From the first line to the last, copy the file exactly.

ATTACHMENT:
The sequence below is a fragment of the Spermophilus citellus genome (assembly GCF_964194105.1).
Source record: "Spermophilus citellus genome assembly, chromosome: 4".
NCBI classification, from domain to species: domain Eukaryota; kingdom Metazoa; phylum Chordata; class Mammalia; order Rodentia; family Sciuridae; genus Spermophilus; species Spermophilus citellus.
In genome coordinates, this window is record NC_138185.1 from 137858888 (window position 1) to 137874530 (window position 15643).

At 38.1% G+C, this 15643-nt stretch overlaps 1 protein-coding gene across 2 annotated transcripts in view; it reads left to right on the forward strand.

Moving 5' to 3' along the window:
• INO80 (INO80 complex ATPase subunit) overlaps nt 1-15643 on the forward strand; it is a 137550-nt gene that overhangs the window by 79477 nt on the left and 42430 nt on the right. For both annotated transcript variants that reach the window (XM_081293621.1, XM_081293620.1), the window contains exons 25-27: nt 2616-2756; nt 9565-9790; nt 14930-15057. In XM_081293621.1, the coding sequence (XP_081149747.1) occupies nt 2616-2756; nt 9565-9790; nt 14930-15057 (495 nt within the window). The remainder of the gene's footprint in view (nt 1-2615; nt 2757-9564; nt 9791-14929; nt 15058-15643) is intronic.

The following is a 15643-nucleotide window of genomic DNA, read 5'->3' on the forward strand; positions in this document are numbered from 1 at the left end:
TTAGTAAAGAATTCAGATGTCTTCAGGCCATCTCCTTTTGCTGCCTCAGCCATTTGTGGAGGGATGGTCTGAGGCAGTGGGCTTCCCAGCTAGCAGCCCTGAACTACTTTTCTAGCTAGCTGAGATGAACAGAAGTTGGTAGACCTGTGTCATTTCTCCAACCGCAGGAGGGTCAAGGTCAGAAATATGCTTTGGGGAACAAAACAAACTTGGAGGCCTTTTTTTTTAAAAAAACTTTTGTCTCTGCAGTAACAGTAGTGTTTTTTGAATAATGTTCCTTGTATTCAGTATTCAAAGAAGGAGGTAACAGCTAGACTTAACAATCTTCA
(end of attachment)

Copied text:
The sequence below is a fragment of the Spermophilus citellus genome (assembly GCF_964194105.1).
Source record: "Spermophilus citellus genome assembly, chromosome: 4".
NCBI classification, from domain to species: domain Eukaryota; kingdom Metazoa; phylum Chordata; class Mammalia; order Rodentia; family Sciuridae; genus Spermophilus; species Spermophilus citellus.
In genome coordinates, this window is record NC_138185.1 from 137858888 (window position 1) to 137874530 (window position 15643).

At 38.1% G+C, this 15643-nt stretch overlaps 1 protein-coding gene across 2 annotated transcripts in view; it reads left to right on the forward strand.

Moving 5' to 3' along the window:
• INO80 (INO80 complex ATPase subunit) overlaps nt 1-15643 on the forward strand; it is a 137550-nt gene that overhangs the window by 79477 nt on the left and 42430 nt on the right. For both annotated transcript variants that reach the window (XM_081293621.1, XM_081293620.1), the window contains exons 25-27: nt 2616-2756; nt 9565-9790; nt 14930-15057. In XM_081293621.1, the coding sequence (XP_081149747.1) occupies nt 2616-2756; nt 9565-9790; nt 14930-15057 (495 nt within the window). The remainder of the gene's footprint in view (nt 1-2615; nt 2757-9564; nt 9791-14929; nt 15058-15643) is intronic.

The following is a 15643-nucleotide window of genomic DNA, read 5'->3' on the forward strand; positions in this document are numbered from 1 at the left end:
TTAGTAAAGAATTCAGATGTCTTCAGGCCATCTCCTTTTGCTGCCTCAGCCATTTGTGGAGGGATGGTCTGAGGCAGTGGGCTTCCCAGCTAGCAGCCCTGAACTACTTTTCTAGCTAGCTGAGATGAACAGAAGTTGGTAGACCTGTGTCATTTCTCCAACCGCAGGAGGGTCAAGGTCAGAAATATGCTTTGGGGAACAAAACAAACTTGGAGGCCTTTTTTTTTAAAAAAACTTTTGTCTCTGCAGTAACAGTAGTGTTTTTTGAATAATGTTCCTTGTATTCAGTATTCAAAGAAGGAGGTAACAGCTAGACTTAACAATCTTCA